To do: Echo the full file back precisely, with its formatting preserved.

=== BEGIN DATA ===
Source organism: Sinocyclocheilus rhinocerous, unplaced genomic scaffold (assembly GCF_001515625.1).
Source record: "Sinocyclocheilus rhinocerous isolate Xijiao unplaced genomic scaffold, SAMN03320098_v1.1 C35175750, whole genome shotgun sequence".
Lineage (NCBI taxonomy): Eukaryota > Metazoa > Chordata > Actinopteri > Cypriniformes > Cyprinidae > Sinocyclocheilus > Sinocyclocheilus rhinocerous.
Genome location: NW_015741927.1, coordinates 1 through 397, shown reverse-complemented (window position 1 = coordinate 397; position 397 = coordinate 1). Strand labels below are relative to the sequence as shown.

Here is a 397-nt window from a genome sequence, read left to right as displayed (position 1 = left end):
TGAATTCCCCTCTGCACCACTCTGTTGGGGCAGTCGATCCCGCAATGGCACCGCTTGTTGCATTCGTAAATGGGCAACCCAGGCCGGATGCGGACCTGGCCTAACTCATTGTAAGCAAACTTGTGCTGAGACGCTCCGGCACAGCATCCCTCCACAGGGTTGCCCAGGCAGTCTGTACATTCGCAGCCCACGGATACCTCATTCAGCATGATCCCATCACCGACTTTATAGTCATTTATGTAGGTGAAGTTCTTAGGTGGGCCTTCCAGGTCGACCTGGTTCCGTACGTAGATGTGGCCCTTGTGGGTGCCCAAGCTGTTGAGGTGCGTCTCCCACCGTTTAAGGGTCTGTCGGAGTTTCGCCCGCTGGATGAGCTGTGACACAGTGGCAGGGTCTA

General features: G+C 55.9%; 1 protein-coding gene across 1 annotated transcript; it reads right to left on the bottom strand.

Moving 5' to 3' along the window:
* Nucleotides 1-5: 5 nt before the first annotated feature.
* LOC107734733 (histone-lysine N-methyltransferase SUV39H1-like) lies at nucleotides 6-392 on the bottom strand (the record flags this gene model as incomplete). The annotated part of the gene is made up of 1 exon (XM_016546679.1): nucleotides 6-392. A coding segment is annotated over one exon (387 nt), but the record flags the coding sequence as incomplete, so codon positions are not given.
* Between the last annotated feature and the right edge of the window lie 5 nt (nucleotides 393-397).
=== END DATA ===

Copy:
Source organism: Sinocyclocheilus rhinocerous, unplaced genomic scaffold (assembly GCF_001515625.1).
Source record: "Sinocyclocheilus rhinocerous isolate Xijiao unplaced genomic scaffold, SAMN03320098_v1.1 C35175750, whole genome shotgun sequence".
Lineage (NCBI taxonomy): Eukaryota > Metazoa > Chordata > Actinopteri > Cypriniformes > Cyprinidae > Sinocyclocheilus > Sinocyclocheilus rhinocerous.
Genome location: NW_015741927.1, coordinates 1 through 397, shown reverse-complemented (window position 1 = coordinate 397; position 397 = coordinate 1). Strand labels below are relative to the sequence as shown.

Here is a 397-nt window from a genome sequence, read left to right as displayed (position 1 = left end):
TGAATTCCCCTCTGCACCACTCTGTTGGGGCAGTCGATCCCGCAATGGCACCGCTTGTTGCATTCGTAAATGGGCAACCCAGGCCGGATGCGGACCTGGCCTAACTCATTGTAAGCAAACTTGTGCTGAGACGCTCCGGCACAGCATCCCTCCACAGGGTTGCCCAGGCAGTCTGTACATTCGCAGCCCACGGATACCTCATTCAGCATGATCCCATCACCGACTTTATAGTCATTTATGTAGGTGAAGTTCTTAGGTGGGCCTTCCAGGTCGACCTGGTTCCGTACGTAGATGTGGCCCTTGTGGGTGCCCAAGCTGTTGAGGTGCGTCTCCCACCGTTTAAGGGTCTGTCGGAGTTTCGCCCGCTGGATGAGCTGTGACACAGTGGCAGGGTCTA

General features: G+C 55.9%; 1 protein-coding gene across 1 annotated transcript; it reads right to left on the bottom strand.

Moving 5' to 3' along the window:
* Nucleotides 1-5: 5 nt before the first annotated feature.
* LOC107734733 (histone-lysine N-methyltransferase SUV39H1-like) lies at nucleotides 6-392 on the bottom strand (the record flags this gene model as incomplete). The annotated part of the gene is made up of 1 exon (XM_016546679.1): nucleotides 6-392. A coding segment is annotated over one exon (387 nt), but the record flags the coding sequence as incomplete, so codon positions are not given.
* Between the last annotated feature and the right edge of the window lie 5 nt (nucleotides 393-397).